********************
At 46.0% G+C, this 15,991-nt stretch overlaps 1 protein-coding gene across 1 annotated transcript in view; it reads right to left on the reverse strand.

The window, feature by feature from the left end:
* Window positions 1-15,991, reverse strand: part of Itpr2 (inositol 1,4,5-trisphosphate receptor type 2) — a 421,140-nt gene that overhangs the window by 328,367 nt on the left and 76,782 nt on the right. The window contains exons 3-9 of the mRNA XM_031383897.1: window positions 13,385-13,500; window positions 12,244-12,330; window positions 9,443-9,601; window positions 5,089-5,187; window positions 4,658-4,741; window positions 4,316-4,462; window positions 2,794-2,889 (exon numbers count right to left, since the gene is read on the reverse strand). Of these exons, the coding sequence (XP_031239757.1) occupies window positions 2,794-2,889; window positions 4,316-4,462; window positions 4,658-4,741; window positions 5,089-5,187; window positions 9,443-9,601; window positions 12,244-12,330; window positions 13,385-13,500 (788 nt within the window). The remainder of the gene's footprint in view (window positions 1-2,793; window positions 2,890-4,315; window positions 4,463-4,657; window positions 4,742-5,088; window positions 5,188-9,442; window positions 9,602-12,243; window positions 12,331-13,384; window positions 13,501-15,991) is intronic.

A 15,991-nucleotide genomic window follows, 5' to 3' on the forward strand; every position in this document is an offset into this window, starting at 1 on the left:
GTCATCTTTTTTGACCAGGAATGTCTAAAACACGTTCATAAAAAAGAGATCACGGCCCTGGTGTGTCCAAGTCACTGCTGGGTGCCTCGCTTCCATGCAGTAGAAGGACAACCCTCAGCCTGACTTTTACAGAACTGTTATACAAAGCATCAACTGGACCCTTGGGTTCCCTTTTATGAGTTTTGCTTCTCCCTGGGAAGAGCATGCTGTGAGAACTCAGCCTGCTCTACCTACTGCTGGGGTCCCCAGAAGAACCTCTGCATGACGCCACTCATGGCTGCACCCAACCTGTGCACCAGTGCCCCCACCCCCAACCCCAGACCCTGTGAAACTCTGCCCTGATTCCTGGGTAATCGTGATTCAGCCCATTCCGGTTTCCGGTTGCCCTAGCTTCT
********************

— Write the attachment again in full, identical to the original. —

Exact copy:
At 46.0% G+C, this 15,991-nt stretch overlaps 1 protein-coding gene across 1 annotated transcript in view; it reads right to left on the reverse strand.

The window, feature by feature from the left end:
* Window positions 1-15,991, reverse strand: part of Itpr2 (inositol 1,4,5-trisphosphate receptor type 2) — a 421,140-nt gene that overhangs the window by 328,367 nt on the left and 76,782 nt on the right. The window contains exons 3-9 of the mRNA XM_031383897.1: window positions 13,385-13,500; window positions 12,244-12,330; window positions 9,443-9,601; window positions 5,089-5,187; window positions 4,658-4,741; window positions 4,316-4,462; window positions 2,794-2,889 (exon numbers count right to left, since the gene is read on the reverse strand). Of these exons, the coding sequence (XP_031239757.1) occupies window positions 2,794-2,889; window positions 4,316-4,462; window positions 4,658-4,741; window positions 5,089-5,187; window positions 9,443-9,601; window positions 12,244-12,330; window positions 13,385-13,500 (788 nt within the window). The remainder of the gene's footprint in view (window positions 1-2,793; window positions 2,890-4,315; window positions 4,463-4,657; window positions 4,742-5,088; window positions 5,188-9,442; window positions 9,602-12,243; window positions 12,331-13,384; window positions 13,501-15,991) is intronic.

A 15,991-nucleotide genomic window follows, 5' to 3' on the forward strand; every position in this document is an offset into this window, starting at 1 on the left:
GTCATCTTTTTTGACCAGGAATGTCTAAAACACGTTCATAAAAAAGAGATCACGGCCCTGGTGTGTCCAAGTCACTGCTGGGTGCCTCGCTTCCATGCAGTAGAAGGACAACCCTCAGCCTGACTTTTACAGAACTGTTATACAAAGCATCAACTGGACCCTTGGGTTCCCTTTTATGAGTTTTGCTTCTCCCTGGGAAGAGCATGCTGTGAGAACTCAGCCTGCTCTACCTACTGCTGGGGTCCCCAGAAGAACCTCTGCATGACGCCACTCATGGCTGCACCCAACCTGTGCACCAGTGCCCCCACCCCCAACCCCAGACCCTGTGAAACTCTGCCCTGATTCCTGGGTAATCGTGATTCAGCCCATTCCGGTTTCCGGTTGCCCTAGCTTCT